Malaria and the Silent Spring
In 1963, the publication of Rachel Carson’s Silent Spring—which some called the most controversial book of the year—put the nation and world on alert to the dangers of overuse and misuse of chemical pesticides—in particular, Dichlorodiphenyltrichloroethane, better known as DDT. The synthetic insecticide had been revered for its ability to kill malaria-carrying mosquitoes during World War II—in fact, its discovery led to a Nobel Prize. But the publication of Silent Spring sparked a government investigation into the widespread use of pesticides. Ultimately, this led to a ban of DDT in the United States; many other countries followed suit.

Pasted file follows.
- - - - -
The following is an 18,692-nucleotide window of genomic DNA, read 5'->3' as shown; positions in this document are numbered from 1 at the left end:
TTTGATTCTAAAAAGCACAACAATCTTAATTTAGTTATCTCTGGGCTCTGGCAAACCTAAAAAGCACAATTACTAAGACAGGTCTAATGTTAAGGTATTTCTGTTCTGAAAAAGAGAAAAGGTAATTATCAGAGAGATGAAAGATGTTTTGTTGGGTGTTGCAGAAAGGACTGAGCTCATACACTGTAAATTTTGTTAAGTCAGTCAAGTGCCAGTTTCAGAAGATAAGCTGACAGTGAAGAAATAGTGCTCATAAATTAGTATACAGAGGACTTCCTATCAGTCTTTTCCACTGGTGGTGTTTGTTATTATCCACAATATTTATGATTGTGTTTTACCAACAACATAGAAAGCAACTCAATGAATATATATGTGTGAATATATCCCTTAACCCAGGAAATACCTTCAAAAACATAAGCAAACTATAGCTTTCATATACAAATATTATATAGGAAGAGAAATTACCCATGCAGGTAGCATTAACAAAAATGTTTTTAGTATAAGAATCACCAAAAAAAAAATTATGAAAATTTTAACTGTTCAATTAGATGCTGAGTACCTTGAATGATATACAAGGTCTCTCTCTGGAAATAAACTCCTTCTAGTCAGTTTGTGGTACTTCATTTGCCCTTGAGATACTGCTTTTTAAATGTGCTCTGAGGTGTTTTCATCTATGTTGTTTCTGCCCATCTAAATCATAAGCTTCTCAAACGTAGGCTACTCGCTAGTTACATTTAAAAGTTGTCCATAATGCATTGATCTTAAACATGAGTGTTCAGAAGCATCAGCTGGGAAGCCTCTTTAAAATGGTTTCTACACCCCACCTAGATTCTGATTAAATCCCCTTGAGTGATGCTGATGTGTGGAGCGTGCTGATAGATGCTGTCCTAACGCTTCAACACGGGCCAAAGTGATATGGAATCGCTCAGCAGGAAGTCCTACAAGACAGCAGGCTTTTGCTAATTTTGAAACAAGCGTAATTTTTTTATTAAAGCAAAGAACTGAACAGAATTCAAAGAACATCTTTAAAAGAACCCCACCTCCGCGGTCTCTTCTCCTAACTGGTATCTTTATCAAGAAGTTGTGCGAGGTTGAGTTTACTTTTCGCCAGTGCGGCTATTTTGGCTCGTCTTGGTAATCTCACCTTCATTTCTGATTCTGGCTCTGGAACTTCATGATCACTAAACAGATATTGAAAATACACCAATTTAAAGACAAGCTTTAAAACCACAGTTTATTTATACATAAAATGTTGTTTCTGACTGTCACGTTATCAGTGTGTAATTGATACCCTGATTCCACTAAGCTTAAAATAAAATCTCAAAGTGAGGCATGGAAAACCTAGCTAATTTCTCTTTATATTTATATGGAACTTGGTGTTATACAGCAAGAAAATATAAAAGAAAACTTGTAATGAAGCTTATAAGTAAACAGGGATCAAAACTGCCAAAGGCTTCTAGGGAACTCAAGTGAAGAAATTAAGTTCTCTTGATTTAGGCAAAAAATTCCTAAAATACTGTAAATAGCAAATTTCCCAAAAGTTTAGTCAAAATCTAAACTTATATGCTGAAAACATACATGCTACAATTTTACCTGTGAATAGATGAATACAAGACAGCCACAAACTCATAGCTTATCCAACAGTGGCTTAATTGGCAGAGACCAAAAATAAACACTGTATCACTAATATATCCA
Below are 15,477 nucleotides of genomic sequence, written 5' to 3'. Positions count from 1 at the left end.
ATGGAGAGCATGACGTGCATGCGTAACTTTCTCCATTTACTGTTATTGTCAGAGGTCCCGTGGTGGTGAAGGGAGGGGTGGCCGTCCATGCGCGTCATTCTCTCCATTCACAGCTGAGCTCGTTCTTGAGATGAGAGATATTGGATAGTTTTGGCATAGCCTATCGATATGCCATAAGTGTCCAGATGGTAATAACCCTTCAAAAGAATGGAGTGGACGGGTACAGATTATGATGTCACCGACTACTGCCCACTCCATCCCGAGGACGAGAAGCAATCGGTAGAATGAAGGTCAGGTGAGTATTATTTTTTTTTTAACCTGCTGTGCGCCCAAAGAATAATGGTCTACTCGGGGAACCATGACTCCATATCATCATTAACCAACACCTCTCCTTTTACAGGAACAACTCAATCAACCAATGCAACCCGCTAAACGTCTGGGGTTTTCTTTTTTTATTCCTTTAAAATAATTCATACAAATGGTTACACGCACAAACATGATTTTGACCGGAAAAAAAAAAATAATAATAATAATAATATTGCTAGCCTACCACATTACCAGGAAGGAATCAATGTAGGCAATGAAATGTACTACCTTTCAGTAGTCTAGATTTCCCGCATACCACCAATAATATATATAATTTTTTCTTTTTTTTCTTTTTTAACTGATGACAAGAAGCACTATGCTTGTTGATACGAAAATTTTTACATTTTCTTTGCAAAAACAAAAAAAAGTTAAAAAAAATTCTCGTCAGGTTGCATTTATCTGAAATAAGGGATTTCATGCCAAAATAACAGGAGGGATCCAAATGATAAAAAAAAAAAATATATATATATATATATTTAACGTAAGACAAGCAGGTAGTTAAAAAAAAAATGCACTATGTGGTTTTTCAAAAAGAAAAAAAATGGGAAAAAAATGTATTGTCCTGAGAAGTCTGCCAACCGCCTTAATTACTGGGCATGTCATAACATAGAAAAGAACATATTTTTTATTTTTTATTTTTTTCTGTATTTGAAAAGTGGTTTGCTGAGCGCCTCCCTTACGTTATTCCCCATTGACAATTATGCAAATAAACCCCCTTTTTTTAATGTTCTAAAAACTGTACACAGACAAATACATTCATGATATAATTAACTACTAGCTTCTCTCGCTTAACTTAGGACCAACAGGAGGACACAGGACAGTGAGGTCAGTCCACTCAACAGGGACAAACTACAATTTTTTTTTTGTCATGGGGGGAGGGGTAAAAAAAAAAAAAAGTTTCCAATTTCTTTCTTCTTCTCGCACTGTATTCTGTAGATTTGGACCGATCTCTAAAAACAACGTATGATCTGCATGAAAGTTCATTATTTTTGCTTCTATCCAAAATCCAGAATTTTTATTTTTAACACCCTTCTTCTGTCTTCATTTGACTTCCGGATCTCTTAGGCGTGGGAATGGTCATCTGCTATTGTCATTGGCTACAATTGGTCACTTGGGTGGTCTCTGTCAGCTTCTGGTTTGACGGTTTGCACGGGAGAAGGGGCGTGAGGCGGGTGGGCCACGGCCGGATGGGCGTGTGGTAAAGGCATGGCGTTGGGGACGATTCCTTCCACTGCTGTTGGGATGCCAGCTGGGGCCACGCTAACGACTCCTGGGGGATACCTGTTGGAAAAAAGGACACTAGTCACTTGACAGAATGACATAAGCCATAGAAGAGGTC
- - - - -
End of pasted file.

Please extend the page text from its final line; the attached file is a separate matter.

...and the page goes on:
Decades later, with malaria on the rise, critics of Rachel Carson charge that she is to blame for deaths around the globe. In this co-production with Retro Report, scientists and historians weigh in on Carson, and today’s battle against malaria.